The British SS in The Eagle Has Landed
Was the late Jack Higgins right? Did British soldiers really join the Waffen-SS?
THE recent death of Jack Higgins caused me over the weekend to flick through a copy of The Eagle Has Landed – a book I hadn’t read since I was about 12. I also watched the film again, which feels like a solid 6/10. (Incidentally, the actor John Standing – who plays the vicar – seems to have been born in his mid-fifties. Is it me, or is it because I only watch him in films and TV shows from the 1970s?)
Anyway, while I was going through the book, I was reminded of the character of Harvey Preston, a corporal in the Royal Army Service Corps who has been held as a POW by the Germans until he decides to enlist in a unit of the Waffen-SS called the ‘British Free Corps’, also known as the ‘British Legion of St George’. In the book, Heinrich Himmler reveals that the idea behind the unit ‘was to recruit Englishmen from the prisoner of war camps, mainly to fight on the Eastern Front’.
Preston is undoubtedly a ne'er-do-well, who had been posing as a posh captain in the Coldstream Guards when he was captured, and had even served a two-year stretch for fraud before the outbreak of war. When we meet him, Preston appears dressed as an Untersturmführer – the equivalent of a 2nd Lieutenant – in the SS, and he makes quite the entrance.
He was at that time twenty-seven years of age, a tall, handsome man in a beautifully-tailored uniform of field grey. It was the uniform which particularly fascinated Radl. He had the death’s head patch of the SS in his peaked cap and collar patches depicting the three leopards. Under the eagle on his left sleeve was a Union Jack shield and a black and silver cuff-title carried the legend in Gothic lettering, Britishes Freikorps.
The renegade corporal finds himself in the presence of Himmler, who is assessing whether he would be suitable to join the mission to England to kidnap Winston Churchill. Preston is none too keen, not least because it goes beyond the remit of his unit, which apparently features some fifty or sixty volunteers. He bleats to Himmler:
“As the Reichsführer knows, members of the British Free Corps were given a guarantee that at no time would they have to wage war in take part in any armed act against Britain or the Crown or indeed to support any act detrimental to the interest of the British people.”
The threat of a spell on the Russian front makes Preston see sense, and he decides to join the mission.
Of course, the character of Preston does not appear in the film, because I suspect that introducing the whole notion of a British Waffen-SS unit stuffed with traitors would have proved too much of a distraction.
However, was Higgins right? Was there really a ‘British Free Corps’, and if so, was Harvey Preston modelled on any real figure?
The short answer to the first question is ‘yes’. There was indeed such a unit, and it was pretty much as Higgins described it in his novel, which was published in 1975, when the British Free Corps was almost completely forgotten. The brainchild of the traitor John Amery, the unit never featured more than thirty renegades at any one time, and it was largely manned by those who saw it as opportunity to sate their appetites, both nutritional and sexual.
Furthermore, their uniform was almost just as Higgins described, although, to be pernickety, the cuff-title was in English and not in German.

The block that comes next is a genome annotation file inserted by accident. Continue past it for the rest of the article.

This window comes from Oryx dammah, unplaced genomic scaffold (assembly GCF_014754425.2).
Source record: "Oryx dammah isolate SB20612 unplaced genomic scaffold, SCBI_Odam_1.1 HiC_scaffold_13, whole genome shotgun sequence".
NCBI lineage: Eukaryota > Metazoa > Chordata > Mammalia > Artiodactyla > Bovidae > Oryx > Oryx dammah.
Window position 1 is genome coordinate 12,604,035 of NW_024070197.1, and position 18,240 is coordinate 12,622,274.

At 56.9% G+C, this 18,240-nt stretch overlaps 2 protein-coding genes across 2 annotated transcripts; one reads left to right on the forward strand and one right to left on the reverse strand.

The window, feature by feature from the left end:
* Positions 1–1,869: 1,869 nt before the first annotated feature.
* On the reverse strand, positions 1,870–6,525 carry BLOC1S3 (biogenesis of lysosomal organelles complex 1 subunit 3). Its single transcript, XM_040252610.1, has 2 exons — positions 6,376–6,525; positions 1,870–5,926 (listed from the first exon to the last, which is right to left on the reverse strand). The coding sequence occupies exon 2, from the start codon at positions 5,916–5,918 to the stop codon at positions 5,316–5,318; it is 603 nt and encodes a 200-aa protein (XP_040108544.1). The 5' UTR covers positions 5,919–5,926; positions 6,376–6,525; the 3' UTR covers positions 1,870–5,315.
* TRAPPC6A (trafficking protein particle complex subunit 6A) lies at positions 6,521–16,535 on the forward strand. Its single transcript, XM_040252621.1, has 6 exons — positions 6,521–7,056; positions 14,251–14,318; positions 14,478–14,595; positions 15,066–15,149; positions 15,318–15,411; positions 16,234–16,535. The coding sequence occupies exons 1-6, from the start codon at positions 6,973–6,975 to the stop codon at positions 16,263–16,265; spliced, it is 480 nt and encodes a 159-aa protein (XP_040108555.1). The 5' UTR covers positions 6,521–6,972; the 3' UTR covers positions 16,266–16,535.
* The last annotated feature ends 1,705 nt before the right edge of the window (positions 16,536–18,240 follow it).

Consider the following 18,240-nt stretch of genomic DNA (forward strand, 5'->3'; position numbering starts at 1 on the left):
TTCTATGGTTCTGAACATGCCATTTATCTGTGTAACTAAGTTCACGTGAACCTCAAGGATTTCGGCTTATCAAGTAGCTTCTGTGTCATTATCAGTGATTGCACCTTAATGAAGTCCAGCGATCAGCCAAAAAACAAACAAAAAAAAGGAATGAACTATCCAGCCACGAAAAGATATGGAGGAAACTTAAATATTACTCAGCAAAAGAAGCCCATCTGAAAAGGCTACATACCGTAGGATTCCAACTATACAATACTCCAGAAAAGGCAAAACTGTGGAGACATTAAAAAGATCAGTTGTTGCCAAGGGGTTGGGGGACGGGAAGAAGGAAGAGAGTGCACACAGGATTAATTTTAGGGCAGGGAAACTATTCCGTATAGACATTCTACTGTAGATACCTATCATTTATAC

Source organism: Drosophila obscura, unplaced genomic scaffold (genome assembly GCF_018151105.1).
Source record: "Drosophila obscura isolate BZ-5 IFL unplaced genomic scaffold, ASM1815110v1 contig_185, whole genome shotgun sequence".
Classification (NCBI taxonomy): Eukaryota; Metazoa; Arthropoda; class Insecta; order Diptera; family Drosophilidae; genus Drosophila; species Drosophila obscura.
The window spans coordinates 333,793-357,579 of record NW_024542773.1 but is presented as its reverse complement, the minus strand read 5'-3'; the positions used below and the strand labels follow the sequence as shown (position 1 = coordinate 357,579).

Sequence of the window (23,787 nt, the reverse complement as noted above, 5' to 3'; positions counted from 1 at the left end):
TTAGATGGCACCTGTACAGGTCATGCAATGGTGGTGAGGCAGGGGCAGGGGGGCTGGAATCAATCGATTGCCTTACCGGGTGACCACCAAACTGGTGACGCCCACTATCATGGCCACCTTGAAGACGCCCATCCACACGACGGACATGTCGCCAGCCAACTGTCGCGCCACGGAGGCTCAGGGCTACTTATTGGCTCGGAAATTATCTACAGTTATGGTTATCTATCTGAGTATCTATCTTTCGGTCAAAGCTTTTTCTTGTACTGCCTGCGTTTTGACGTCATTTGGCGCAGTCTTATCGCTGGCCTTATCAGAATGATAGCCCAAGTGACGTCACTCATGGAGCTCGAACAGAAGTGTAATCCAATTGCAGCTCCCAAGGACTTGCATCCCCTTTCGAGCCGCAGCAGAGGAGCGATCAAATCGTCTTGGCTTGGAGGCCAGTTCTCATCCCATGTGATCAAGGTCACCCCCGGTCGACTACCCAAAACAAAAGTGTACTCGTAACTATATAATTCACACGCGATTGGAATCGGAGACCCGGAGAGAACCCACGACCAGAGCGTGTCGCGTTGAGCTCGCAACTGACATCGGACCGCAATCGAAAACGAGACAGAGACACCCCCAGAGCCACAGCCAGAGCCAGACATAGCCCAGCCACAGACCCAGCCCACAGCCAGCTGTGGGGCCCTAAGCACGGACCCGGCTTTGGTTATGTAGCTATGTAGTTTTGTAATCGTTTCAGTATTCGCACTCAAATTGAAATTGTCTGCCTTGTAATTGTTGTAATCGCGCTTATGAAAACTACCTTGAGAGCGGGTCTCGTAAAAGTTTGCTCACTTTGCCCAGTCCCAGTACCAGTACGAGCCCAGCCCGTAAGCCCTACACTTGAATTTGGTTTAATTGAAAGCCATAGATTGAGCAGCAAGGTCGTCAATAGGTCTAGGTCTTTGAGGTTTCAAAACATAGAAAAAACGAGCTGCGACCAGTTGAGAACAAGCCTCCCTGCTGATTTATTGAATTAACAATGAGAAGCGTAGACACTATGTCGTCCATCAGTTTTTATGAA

This picture shows two British Free Corps members – Kenneth Berry on the left, and Alfred Minchin – posing with German war reporters in April 1944. Take a good look at the uniforms, and you can see the three leopards on the men’s collar tabs, and the Union Jack shields on their sleeves.
Uniform aficionados will recognise that neither of these men are officers, which raises the existence of whether there ever was an officer figure like Harvey Preston.
Well, once again, Higgins was dead right, because Preston was undoubtedly based on the very rogue figure that was one Douglas Berneville-Claye, the bigamist son of a Staff Sergeant who passed himself off as an officer and an aristocrat, and at some point left his POW camp to join the SS. Towards the end of the war, the handsome Berneville-Claye briefly took charge of the renegade unit while wearing a black SS tank uniform bearing the insignia of a Hauptsturmführer – the equivalent of a captain – in the British Free Corps.
For those wanting to know the fate of Berneville-Claye and to read a full history of the unit, there is only one place to turn – Renegades by my great friend Adrian Weale. It was Adrian who unearthed the photograph of Minchin and Berry, and his book was the first – and remains the best – telling of this extraordinary tale. I shan’t reveal here what happened to the members of the unit during and after the war – as that would be a plot spoiler!
It was chancing upon Renegades in the office of the Literary Editor of The Times back in the mid-nineties that gave me the inspiration to write my first thriller, The Traitor, which features an SOE agent who joins the British Free Corps to save the life of his loved one.
While I was researching the book, I managed to track down Alfred Minchin to Weston-super-Mare, and decided to pay him an unannounced visit. When I arrived, I was informed by his widow that he had recently died. I asked whether she knew what her late husband had done in the war, and she said he had been a POW and that was all she knew. As she had only met him long after the war, I saw no reason to disbelieve her.
It did occur to me to tell her the truth, but I thought that would be both pointless and cruel. I got back in my car and left her to her memories.
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